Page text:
“In the face of these attacks, I call on the president, who is the supreme commander in chief of the armed forces, to fulfill the oath he took to protect the country and people by issuing clear orders to our national Lebanese Army to deploy on the border and ask the United Nations to implement Security Council Resolution 1701 under Chapter Seven by seeking the assistance of U.N. troops to protect our exposed territory,” he said.
Future lawmakers and some March 14 MPs have called for the deployment of U.N. troops along the border to better monitor the poorly demarcated frontier as well as prevent Syrian incursions into Lebanese territory.
For his part, Progressive Socialist Party leader MP Walid Jumblatt said the government had failed to implement its policy to disassociate Lebanon from the developments in Syria, which led rival Lebanese factions to get involved in the bloody conflict there.
“Hezbollah is fighting inside Syria on Iran’s orders. ... The Lebanese government has failed to implement the disassociation policy, which prompted parties in the March 14 coalition to fight alongside the Syrian people,” Jumblatt said in an interview with Al-Jazeera television.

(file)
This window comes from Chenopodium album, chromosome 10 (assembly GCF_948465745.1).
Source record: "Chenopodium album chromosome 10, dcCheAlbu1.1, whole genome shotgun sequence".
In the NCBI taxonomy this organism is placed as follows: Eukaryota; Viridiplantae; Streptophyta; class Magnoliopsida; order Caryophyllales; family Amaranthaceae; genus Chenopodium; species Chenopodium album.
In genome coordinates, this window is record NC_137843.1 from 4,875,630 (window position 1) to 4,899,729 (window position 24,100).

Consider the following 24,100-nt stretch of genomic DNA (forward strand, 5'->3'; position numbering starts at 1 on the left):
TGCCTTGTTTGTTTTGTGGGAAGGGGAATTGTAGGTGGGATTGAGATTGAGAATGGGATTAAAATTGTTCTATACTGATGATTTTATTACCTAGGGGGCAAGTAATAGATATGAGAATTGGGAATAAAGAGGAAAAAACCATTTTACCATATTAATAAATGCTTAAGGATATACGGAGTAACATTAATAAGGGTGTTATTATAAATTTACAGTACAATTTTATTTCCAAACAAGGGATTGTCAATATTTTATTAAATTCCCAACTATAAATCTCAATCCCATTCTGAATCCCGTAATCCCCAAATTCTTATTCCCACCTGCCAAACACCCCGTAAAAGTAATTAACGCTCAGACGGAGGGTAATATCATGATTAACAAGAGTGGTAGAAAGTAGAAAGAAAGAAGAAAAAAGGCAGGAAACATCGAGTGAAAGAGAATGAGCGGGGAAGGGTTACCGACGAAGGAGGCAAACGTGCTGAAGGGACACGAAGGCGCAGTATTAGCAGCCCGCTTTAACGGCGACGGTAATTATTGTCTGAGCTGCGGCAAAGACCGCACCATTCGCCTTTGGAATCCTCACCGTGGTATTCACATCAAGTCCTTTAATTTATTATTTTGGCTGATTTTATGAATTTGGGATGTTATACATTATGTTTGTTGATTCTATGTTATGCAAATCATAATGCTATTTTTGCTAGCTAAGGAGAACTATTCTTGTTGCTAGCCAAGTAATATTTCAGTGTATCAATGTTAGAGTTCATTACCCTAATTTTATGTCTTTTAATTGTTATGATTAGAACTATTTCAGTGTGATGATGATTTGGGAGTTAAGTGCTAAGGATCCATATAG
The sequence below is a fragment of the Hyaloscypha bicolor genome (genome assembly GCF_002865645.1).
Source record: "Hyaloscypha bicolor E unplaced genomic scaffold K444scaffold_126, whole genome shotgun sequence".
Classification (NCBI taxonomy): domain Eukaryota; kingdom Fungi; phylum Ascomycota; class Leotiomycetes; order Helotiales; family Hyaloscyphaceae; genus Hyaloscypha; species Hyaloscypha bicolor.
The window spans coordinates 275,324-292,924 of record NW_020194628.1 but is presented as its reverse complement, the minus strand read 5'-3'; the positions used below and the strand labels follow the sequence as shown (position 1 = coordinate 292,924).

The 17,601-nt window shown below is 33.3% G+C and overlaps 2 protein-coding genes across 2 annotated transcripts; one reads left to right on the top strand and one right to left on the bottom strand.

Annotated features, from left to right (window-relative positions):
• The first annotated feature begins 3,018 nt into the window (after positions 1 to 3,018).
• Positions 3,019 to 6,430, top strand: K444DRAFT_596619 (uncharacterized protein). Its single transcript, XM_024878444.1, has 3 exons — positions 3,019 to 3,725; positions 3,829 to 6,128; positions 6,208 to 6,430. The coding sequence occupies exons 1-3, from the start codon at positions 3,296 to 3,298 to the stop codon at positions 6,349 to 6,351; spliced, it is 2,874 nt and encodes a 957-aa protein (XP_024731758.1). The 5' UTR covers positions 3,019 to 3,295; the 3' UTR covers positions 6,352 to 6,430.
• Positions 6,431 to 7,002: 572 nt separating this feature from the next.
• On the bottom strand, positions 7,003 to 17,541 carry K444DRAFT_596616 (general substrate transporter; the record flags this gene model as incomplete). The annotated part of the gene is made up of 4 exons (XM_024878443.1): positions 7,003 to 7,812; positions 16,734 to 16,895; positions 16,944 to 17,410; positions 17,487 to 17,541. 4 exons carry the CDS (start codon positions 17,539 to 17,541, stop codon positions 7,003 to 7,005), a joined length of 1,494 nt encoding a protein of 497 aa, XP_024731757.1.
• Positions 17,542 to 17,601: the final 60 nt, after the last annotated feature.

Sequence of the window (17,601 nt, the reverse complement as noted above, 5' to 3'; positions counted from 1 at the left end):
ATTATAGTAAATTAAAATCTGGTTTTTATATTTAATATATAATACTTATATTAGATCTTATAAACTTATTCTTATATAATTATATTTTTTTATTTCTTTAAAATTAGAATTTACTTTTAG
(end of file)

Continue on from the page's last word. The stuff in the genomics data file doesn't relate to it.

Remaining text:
Meanwhile, hundreds of residents, as well as a group of Muslim scholars and preachers, gathered at the entrance of the Bekaa town of Deir Zannoun Saturday, holding Syrian rebel flags and vowing to block the road leading to the Masnaa border crossing in order to prevent the passage of 11 Syrian tanker trucks loaded with fuel from driving to Syria, security sources told The Daily Star.
Similar protests broke out earlier this month in north Lebanon as residents blocked the way of trucks heading to the Arida border crossing. Protesters say that they are against such trucks entering Syria because the fuel they load from Lebanon will go to the Syrian regime to aid its violent crackdown on a popular uprising.